Monday 30 December 2019


One firefighter has died and multiple properties were lost after terrifying bushfires driven by extreme weather conditions swept across four Australian states today. The volunteer firefighter from the New South Wales Rural Fire Service died when a truck rolled near Albury, on the border with Victoria. Two trucks, including the one in which the firefighter died, were overturned by high winds. Two other firefighters suffered burns in the crash. Ten people have now died during one of the worst bushfire seasons in the nation’s history, which have burned through more than 4.6m hectares.

Temperatures reached above 40˚C in all states, including Tasmania, where Hobart recorded 40.8˚C, its hottest December day ever. Several properties were reportedly lost in fires near Fingal in the north of the island state. This evening, 16 emergency-level fires were burning in Victoria, Tasmania and New South Wales. In South Australia, conditions had been rated catastrophic across much of the state, but it survived the day without feared extensive property losses. Firefighters were bracing for further strong winds, in some places forecast to reach up to 120km an hour, and dry lightning strikes, which are feared to be ruinous after a day of sweltering heat.

About 12 km north of our home, in Bundoora and Mill Park, houses both sides of the Plenty Gorge parklands were threatened by an out-of-control fire that sent burning embers into backyards. At least three homes were damaged and two people were assessed by paramedics in the afternoon.

In our garden today extremely high temperatures (it was 43˚C in the shade) and searing high winds wrought havoc in our garden beds and plants. Roses were shrivelled up as though placed in oven, shadecloths were torn asunder and flew away, many plants were uprooted and a couple of statues fell over from their bases (fortunately they were not damaged). But all of these were minor issues compared to lives and whole properties lost elsewhere in our state.

A cool change came in later this evening and tomorrow's maximum is promised to be just 21˚C with rain. We're counting our blessings and remembering the bravery, self-sacrifice and tirelessness of our firefighters who do battle with massive fires each day.

This post is part of the Mosaic Monday meme,
and also part of the Seasons meme.

The name of this rose, 'Firefighter' honours the work our firefighters do here in Australia and as it states on the plant label: “This rose is so named as to remember those men and women who risk their lives daily to protect ours”.

Sunday 29 December 2019


A lovely Summer day by the Yarra River, with many people enjoying the day and festive cheer of a Summer Christmas.

This post is part of the My Sunday Best meme.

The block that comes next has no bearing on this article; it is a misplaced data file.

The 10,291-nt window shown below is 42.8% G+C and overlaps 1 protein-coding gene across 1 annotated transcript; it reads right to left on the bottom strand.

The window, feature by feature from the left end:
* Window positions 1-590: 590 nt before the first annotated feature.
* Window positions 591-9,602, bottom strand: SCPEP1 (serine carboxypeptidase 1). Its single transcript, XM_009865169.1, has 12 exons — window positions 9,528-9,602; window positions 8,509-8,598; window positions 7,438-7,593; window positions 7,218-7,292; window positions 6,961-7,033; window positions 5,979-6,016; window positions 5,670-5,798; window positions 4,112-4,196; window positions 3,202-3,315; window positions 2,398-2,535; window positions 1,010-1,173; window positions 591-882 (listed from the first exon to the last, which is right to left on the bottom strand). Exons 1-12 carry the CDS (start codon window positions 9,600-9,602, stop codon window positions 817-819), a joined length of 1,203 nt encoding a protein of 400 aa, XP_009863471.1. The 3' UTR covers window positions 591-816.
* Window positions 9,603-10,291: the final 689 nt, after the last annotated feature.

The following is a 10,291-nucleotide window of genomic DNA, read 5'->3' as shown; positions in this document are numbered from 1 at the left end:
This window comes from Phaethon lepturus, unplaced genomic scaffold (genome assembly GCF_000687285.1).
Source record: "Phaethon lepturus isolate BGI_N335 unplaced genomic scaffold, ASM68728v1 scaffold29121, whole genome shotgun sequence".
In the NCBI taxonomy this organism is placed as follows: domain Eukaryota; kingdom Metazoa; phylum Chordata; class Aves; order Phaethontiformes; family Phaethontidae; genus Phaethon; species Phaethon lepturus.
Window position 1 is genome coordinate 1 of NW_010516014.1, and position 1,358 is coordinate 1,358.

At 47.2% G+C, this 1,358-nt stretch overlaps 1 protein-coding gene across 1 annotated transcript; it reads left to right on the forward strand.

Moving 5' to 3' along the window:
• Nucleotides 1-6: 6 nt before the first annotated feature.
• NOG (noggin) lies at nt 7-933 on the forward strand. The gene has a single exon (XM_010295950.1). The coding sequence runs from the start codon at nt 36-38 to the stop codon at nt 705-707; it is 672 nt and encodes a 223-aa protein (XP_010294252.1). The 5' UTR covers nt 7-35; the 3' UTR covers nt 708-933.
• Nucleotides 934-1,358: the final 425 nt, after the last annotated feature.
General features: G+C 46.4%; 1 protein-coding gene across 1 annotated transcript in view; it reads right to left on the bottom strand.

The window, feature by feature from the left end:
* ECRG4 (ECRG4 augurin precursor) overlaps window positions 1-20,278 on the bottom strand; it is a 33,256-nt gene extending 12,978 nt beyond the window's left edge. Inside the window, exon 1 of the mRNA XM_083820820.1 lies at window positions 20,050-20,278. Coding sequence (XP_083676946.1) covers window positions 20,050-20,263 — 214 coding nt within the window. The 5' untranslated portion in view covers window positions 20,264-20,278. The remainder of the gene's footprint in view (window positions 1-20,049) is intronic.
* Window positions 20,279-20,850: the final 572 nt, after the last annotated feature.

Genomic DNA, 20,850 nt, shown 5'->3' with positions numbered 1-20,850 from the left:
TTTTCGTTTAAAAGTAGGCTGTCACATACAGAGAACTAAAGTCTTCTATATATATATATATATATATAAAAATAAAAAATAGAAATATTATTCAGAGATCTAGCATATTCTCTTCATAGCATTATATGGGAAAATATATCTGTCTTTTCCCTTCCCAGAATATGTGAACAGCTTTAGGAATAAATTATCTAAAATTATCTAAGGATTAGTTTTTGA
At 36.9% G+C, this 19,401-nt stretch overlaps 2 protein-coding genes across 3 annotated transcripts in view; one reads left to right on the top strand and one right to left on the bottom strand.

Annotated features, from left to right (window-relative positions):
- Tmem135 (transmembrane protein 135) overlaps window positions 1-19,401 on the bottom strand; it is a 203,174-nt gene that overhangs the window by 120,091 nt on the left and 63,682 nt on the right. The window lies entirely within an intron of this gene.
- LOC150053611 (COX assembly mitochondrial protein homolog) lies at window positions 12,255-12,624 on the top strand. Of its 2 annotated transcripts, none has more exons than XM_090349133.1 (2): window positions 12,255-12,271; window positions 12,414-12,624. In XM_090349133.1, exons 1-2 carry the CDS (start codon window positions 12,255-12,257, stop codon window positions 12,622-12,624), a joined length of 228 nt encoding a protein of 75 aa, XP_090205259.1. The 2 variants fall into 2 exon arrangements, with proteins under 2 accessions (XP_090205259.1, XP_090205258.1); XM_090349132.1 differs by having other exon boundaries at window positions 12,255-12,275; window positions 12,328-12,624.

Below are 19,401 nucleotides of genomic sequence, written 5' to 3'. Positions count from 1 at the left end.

Saturday 28 December 2019


The galah (Eolophus roseicapilla), also known as the rose-breasted cockatoo, galah cockatoo, roseate cockatoo or pink and grey, is one of the most common and widespread cockatoos, and it can be found in open country in almost all parts of mainland Australia. It is endemic on the mainland and was introduced to Tasmania, where its distinctive pink and grey plumage and its bold and loud behaviour make it a familiar sight in the bush and increasingly in urban areas.

It appears to have benefited from the change in the landscape since European colonisation and may be replacing the Major Mitchell's cockatoo in parts of its range. The term galah is derived from gilaa, a word found in Yuwaalaraay and neighbouring Aboriginal languages. Galahs are about 35 cm long and weigh 270–350 g. They have a pale grey to mid-grey back, a pale grey rump, a pink face and chest, and a light pink mobile crest. They have a bone-coloured beak and the bare skin of the eye rings is carunculated. They have grey legs.

The genders appear similar, however generally adult birds differ in the colour of the irises; the male has very dark brown (almost black) irises, and the female has mid-brown or red irises. The colours of the juveniles are duller than the adults. Juveniles have greyish chests, crowns, and crests, and they have brown irises and whitish bare eye rings, which are not carunculated.

This post is part of the Saturday Critters meme.

Friday 27 December 2019


We have been enjoying some mild Summer weather over the Christmas period, with hotter conditions forecast over the next few days, reaching a maximum of 41˚C next Monday. Fortunately a cool change is expected on the Tuesday and the first few days of the New Year will be quite mild. At least the weather now was perfect for a walk along the Merri Creek with a glorious sky and lovely green vegetation all along the creek.

This post is part of the Skywatch Friday meme.

Thursday 26 December 2019


Acacia deanei (Deane's wattle, green wattle) is a tree native to Australia, which is used for controlling erosion. There are two subspecies: Acacia deanei subsp. deanei and Acacia deanei subsp. paucijuga. Both subspecies are mainly 2-4 m tall and grow on plains, slopes and tablelands, often near watercourses, in gullies or on stony hillsides, and on a wide range of soil types in Eastern Australia.